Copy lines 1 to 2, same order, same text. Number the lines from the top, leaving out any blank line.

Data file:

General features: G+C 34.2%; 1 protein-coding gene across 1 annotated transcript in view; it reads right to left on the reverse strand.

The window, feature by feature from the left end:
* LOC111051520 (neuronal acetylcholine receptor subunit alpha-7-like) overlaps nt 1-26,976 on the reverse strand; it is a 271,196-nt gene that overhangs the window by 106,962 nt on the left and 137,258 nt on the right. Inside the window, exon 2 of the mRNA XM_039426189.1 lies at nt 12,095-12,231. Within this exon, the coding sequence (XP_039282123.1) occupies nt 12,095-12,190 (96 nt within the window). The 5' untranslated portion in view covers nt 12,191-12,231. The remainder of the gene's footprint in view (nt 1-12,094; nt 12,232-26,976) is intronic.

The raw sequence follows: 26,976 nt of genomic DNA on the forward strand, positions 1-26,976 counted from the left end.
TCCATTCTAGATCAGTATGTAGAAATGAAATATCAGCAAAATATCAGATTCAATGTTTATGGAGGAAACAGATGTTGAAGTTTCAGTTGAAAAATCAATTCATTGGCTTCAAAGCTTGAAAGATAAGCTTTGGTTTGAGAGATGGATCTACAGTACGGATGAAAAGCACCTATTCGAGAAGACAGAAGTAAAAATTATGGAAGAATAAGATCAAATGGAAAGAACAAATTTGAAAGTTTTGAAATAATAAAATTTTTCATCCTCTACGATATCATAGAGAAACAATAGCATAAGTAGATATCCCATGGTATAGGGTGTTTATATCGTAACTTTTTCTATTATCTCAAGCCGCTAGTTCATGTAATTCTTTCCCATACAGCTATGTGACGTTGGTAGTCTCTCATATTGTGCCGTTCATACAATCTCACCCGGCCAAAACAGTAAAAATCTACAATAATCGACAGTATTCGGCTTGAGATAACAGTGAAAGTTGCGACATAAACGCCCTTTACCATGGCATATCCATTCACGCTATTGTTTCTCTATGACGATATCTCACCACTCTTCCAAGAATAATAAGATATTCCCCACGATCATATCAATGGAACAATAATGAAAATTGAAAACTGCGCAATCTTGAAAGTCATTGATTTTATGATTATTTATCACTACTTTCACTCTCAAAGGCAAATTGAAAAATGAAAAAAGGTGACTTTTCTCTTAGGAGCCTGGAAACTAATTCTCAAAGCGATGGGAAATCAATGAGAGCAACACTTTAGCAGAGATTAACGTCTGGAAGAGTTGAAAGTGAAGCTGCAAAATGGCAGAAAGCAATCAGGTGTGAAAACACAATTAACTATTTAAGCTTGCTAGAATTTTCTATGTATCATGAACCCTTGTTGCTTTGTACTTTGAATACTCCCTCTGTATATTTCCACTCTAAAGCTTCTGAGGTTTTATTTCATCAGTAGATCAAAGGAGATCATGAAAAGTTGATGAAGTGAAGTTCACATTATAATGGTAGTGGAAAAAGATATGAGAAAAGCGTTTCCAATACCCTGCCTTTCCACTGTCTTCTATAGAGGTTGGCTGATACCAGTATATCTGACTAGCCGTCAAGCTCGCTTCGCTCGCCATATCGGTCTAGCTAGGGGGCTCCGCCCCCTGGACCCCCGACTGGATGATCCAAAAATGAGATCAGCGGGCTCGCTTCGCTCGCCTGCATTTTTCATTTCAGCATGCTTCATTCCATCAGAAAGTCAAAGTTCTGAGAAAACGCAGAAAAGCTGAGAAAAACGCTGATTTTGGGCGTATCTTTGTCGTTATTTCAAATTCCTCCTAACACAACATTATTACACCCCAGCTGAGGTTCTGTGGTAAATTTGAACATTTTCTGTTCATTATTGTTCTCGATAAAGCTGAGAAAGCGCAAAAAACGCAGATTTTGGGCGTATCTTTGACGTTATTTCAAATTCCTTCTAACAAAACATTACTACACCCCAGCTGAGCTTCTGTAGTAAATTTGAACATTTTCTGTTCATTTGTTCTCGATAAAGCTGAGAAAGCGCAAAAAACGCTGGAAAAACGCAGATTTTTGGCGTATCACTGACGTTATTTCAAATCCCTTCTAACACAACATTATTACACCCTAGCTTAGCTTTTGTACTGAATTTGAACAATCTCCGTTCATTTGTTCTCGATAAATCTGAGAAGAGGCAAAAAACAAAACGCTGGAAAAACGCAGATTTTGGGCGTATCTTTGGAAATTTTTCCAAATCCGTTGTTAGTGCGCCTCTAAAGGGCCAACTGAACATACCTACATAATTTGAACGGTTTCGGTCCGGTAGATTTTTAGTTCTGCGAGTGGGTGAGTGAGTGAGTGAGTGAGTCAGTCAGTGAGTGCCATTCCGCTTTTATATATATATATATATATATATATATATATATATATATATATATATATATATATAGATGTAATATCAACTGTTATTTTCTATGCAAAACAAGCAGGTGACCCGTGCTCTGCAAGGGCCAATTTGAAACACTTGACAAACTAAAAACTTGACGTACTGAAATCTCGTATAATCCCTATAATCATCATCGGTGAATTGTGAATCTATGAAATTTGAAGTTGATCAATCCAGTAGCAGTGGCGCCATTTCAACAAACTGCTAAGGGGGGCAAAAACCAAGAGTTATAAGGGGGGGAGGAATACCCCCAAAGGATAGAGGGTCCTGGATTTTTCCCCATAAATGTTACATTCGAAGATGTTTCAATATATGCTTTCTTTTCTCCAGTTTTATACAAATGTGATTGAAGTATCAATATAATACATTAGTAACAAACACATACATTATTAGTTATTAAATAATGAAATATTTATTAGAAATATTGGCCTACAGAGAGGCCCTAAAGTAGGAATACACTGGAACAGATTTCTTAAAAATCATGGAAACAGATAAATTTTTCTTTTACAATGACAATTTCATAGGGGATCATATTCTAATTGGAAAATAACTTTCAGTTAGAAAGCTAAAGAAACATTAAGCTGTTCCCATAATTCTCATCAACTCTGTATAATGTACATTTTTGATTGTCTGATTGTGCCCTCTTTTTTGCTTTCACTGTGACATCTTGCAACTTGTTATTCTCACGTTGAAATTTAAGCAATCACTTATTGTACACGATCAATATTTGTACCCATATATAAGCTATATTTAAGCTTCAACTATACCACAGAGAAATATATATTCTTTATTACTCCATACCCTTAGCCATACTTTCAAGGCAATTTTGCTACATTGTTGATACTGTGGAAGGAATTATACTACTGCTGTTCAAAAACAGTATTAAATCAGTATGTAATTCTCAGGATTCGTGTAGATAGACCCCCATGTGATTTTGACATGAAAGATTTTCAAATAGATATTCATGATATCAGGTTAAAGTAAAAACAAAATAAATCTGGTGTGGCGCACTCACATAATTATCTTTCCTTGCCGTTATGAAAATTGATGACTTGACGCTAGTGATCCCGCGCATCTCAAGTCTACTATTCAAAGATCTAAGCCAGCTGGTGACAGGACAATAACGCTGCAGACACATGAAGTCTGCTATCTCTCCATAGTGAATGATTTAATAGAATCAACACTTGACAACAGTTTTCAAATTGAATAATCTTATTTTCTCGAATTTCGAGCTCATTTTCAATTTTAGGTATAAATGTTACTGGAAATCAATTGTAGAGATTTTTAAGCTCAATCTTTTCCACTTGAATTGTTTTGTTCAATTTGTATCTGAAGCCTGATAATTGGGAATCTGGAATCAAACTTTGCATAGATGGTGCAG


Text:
General features: G+C 34.2%; 1 protein-coding gene across 1 annotated transcript in view; it reads right to left on the reverse strand.

The window, feature by feature from the left end: